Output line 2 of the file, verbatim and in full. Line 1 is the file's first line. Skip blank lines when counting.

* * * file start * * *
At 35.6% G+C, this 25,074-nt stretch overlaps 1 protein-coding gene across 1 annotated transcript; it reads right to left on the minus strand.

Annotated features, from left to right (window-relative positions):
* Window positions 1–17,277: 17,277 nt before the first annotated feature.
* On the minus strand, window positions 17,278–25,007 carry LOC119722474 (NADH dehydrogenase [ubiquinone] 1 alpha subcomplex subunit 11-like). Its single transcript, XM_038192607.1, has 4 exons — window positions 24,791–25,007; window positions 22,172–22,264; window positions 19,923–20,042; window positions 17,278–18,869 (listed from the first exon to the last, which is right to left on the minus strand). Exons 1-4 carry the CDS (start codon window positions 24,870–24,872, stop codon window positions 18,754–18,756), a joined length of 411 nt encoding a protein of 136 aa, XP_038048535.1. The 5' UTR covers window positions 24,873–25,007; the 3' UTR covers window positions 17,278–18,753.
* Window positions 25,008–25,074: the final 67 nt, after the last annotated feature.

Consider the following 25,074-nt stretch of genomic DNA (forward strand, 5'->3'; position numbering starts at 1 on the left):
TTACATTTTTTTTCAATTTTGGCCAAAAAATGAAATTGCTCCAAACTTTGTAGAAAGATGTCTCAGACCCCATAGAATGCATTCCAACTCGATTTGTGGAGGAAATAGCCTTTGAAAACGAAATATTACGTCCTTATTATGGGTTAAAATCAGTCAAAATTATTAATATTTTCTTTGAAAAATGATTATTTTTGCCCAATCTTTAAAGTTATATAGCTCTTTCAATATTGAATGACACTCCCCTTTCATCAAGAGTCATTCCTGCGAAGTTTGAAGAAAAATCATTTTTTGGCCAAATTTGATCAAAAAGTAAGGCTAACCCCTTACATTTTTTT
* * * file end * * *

Annotated features, from left to right (window-relative positions):